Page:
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Azure DevOps: Azure Boards + GitHub


In a single statement, Azure DevOps is everything you need to build your software product from beginning to end. In this post, I am going to explain the new integration between Azure Boards and GitHub. Development teams using GitHub can now take advantage of the rich project management capabilities offered by Azure Boards, including Kanban boards, backlogs, sprint planning tools, queries, and multiple work item types.

We are seeing an Azure board where you can track any unit of work in your software project (Image 1). What is really cool is that now we can link Azure boards up with our GitHub repos. If you want to set up that linkage, first you need to open the Project settings located in the lower-left corner on Azure board.

Image 1 - Azure board Image 1 - Azure board

From the Project Settings, navigate to Integrations, click on the New GitHub Integration button (Image 2).

Next, you should choose which GitHub repo you want to integrate with.

Image 2 - New GitHub integration Image 2 - New GitHub integration

In this case, we are going to use a Personal access token to connect to my GitHub repo. After we are successfully authorized, all available repos will be listed, and we should choose the one we want to connect to (Image 3). After choosing one, just click on the Save button.

Image 3 - Choose repo to connect to Image 3 - Choose repo to connect to

Tip: If you would like to learn more about using different environments during the realization of a software system

Have a look at the post Azure DevTest Labs Updates. Azure DevTest Labs is a service provided by Microsoft Azure which provides functionality for managing environments that contain Azure Virtual Machines. The post describes both the core capabilities of DevTest Labs and the new features of the service (as of February 2018).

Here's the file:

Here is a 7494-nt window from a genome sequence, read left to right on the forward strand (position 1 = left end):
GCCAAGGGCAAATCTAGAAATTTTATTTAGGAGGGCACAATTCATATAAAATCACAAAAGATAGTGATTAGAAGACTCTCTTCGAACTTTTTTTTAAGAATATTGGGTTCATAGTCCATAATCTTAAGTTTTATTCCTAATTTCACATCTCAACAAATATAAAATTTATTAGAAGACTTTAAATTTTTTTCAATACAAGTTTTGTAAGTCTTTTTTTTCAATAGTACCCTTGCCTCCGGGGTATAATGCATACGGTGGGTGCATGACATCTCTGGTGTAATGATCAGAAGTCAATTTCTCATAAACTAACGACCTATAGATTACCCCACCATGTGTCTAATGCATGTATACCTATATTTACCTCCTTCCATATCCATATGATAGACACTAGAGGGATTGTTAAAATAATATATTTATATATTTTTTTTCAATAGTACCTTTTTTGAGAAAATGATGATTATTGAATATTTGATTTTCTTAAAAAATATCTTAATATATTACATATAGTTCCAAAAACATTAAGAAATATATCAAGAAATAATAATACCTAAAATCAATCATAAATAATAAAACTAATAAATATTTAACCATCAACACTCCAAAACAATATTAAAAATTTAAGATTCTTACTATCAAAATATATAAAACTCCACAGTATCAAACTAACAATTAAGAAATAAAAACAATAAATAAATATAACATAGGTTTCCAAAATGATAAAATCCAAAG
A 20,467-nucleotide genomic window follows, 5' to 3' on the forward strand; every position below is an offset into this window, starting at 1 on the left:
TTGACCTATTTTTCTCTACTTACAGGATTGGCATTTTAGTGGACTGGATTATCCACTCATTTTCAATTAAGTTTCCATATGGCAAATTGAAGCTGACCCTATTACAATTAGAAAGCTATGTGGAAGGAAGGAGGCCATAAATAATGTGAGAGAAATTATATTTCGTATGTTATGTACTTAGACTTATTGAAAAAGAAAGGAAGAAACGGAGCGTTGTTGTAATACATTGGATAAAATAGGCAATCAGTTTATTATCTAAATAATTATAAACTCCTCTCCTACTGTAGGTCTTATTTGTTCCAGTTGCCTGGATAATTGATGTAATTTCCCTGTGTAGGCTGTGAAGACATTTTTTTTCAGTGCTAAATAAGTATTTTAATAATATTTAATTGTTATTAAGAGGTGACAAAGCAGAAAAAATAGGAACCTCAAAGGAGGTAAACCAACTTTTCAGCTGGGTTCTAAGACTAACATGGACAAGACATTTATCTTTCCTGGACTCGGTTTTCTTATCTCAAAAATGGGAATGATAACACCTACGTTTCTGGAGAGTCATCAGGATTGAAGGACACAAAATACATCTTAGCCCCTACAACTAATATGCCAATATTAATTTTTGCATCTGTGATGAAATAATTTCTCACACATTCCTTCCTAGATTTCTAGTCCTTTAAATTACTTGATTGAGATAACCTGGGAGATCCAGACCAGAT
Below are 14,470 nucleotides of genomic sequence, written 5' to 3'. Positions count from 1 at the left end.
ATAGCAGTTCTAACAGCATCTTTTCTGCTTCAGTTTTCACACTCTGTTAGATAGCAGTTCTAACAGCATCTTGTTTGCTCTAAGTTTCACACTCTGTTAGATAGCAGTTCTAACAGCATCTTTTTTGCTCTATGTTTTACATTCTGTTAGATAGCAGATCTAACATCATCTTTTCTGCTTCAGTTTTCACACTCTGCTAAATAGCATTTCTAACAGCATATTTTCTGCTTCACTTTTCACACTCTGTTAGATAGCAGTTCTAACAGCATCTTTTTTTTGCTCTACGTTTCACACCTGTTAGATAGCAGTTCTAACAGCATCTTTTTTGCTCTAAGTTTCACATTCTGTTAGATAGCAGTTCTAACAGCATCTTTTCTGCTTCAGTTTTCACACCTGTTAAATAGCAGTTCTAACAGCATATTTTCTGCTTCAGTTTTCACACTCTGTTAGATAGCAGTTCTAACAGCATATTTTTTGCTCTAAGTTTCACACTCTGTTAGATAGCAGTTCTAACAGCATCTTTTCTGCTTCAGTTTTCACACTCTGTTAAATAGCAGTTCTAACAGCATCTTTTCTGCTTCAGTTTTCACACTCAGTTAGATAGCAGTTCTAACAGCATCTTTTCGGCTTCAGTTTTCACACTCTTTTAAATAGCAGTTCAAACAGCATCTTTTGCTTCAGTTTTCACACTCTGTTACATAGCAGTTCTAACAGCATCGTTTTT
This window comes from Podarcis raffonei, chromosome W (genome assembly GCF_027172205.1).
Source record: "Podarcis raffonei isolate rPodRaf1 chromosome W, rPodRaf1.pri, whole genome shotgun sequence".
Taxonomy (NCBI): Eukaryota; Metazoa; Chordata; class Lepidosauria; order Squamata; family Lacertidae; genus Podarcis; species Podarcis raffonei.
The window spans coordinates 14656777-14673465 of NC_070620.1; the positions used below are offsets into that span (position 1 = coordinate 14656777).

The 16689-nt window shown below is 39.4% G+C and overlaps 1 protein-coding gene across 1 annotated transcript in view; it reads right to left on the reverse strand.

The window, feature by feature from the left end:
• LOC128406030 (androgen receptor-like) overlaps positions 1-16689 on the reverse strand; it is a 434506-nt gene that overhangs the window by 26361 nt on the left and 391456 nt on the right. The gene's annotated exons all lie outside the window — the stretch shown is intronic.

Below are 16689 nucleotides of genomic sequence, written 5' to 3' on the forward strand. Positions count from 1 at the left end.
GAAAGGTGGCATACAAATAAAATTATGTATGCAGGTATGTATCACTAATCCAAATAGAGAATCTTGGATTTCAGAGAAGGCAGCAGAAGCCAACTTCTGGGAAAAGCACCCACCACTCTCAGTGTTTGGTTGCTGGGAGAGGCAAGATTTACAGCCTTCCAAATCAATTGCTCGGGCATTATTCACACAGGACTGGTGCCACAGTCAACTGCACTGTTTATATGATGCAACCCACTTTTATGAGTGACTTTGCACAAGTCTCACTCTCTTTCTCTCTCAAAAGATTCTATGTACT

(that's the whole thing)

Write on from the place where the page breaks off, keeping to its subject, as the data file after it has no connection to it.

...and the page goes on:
Now I will make a change in GitHub and save it, and after that create a new branch for the commit and start a pull request. Add a commit changes comment (mentioning the bug which we are working on) and click on the Propose file change button. Now if we go back to our Azure board, open the bug that we mentioned in our commit changes comment, in the Development section, we can already see the link to GitHub. If we click on the link, we can see on GitHub our fix, what branch it is in, as well as what my changes are (Image 4).

Image 4 - Changes in GitHub Image 4 - Changes in GitHub

Now we go back to GitHub and create a pull request so my teammates can review my code changes. If we open our bug which we are working on from our Azure board, in the Development details section we can see our Pull request (Image 5).

Image 5 - Pull request in Development details Image 5 - Pull request in Development details

Now let us merge the pull request in GitHub into the master, confirm the merge, and our pull request is finished. Now the magic happens; because we resolved the bug in GitHub, it automatically resolved on our Azure work item board as well.


Start with a simple, out-of-the-box workflow. Use the powerful and flexible customization engine to create the workflow that fits your team’s needs. Build tailored views of the data you need, configure the layout that makes sense for your team, and easily monitor progress throughout the lifecycle of your project. Get your work done with simple and modern agile tools like Kanban boards, backlogs, dashboards, and scrum boards. Adapt the tools to fit your team’s needs and scale up easily. Boost your team’s productivity with Boards, Backlogs, and Sprints for even the most complex projects. Simply connect your GitHub repo to Azure Boards and start linking commits and PRs to work items.

You can see this video, If you would like to find more information about a walkthrough introducing the Release Management and Build Automation using TFS 2017/2015. Step-by-step about all processes, starting from creating the project, checking in the code in the source control, creating a build definition, triggering the build, and also creating a release pipeline. Learn how to properly configure the build steps, including Copy Files and Publish Build Artifacts. See how to create a new release definition, add environments, and link to the build definition. Afterwards, see how to add tasks to the release definition, like Windows Machine File Copy and configure it properly.

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